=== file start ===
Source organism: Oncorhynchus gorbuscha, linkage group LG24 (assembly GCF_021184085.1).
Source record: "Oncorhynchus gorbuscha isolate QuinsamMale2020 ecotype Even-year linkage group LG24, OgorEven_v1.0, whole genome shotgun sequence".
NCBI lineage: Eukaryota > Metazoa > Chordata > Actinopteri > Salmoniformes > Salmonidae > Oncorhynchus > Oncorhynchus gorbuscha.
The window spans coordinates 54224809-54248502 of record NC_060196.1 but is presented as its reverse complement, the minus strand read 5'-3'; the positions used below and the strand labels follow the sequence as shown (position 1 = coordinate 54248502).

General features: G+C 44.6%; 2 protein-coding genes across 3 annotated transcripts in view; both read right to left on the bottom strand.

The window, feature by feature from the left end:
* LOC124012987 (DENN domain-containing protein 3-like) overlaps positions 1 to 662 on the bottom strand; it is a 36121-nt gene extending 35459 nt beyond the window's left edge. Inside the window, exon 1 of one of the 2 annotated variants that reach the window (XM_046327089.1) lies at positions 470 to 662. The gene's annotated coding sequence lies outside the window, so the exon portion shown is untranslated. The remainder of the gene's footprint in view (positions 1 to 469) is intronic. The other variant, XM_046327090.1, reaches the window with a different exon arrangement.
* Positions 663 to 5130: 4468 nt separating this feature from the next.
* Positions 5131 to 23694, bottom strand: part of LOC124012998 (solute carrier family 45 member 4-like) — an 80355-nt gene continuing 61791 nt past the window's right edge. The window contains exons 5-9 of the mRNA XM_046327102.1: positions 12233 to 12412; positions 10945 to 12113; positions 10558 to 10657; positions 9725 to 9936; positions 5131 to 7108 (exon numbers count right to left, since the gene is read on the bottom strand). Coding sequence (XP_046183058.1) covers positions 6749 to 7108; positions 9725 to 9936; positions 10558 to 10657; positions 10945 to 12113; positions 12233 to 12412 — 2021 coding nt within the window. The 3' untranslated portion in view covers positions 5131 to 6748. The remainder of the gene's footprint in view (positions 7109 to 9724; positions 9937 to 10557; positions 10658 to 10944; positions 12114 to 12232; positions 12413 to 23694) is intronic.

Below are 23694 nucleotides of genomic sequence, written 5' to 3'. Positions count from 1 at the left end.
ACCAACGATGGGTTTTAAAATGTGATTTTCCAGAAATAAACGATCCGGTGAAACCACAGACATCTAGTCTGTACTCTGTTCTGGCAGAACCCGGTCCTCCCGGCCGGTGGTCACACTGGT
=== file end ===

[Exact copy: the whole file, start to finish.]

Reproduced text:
Source organism: Oncorhynchus gorbuscha, linkage group LG24 (assembly GCF_021184085.1).
Source record: "Oncorhynchus gorbuscha isolate QuinsamMale2020 ecotype Even-year linkage group LG24, OgorEven_v1.0, whole genome shotgun sequence".
NCBI lineage: Eukaryota > Metazoa > Chordata > Actinopteri > Salmoniformes > Salmonidae > Oncorhynchus > Oncorhynchus gorbuscha.
The window spans coordinates 54224809-54248502 of record NC_060196.1 but is presented as its reverse complement, the minus strand read 5'-3'; the positions used below and the strand labels follow the sequence as shown (position 1 = coordinate 54248502).

General features: G+C 44.6%; 2 protein-coding genes across 3 annotated transcripts in view; both read right to left on the bottom strand.

The window, feature by feature from the left end:
* LOC124012987 (DENN domain-containing protein 3-like) overlaps positions 1 to 662 on the bottom strand; it is a 36121-nt gene extending 35459 nt beyond the window's left edge. Inside the window, exon 1 of one of the 2 annotated variants that reach the window (XM_046327089.1) lies at positions 470 to 662. The gene's annotated coding sequence lies outside the window, so the exon portion shown is untranslated. The remainder of the gene's footprint in view (positions 1 to 469) is intronic. The other variant, XM_046327090.1, reaches the window with a different exon arrangement.
* Positions 663 to 5130: 4468 nt separating this feature from the next.
* Positions 5131 to 23694, bottom strand: part of LOC124012998 (solute carrier family 45 member 4-like) — an 80355-nt gene continuing 61791 nt past the window's right edge. The window contains exons 5-9 of the mRNA XM_046327102.1: positions 12233 to 12412; positions 10945 to 12113; positions 10558 to 10657; positions 9725 to 9936; positions 5131 to 7108 (exon numbers count right to left, since the gene is read on the bottom strand). Coding sequence (XP_046183058.1) covers positions 6749 to 7108; positions 9725 to 9936; positions 10558 to 10657; positions 10945 to 12113; positions 12233 to 12412 — 2021 coding nt within the window. The 3' untranslated portion in view covers positions 5131 to 6748. The remainder of the gene's footprint in view (positions 7109 to 9724; positions 9937 to 10557; positions 10658 to 10944; positions 12114 to 12232; positions 12413 to 23694) is intronic.

Below are 23694 nucleotides of genomic sequence, written 5' to 3'. Positions count from 1 at the left end.
ACCAACGATGGGTTTTAAAATGTGATTTTCCAGAAATAAACGATCCGGTGAAACCACAGACATCTAGTCTGTACTCTGTTCTGGCAGAACCCGGTCCTCCCGGCCGGTGGTCACACTGGT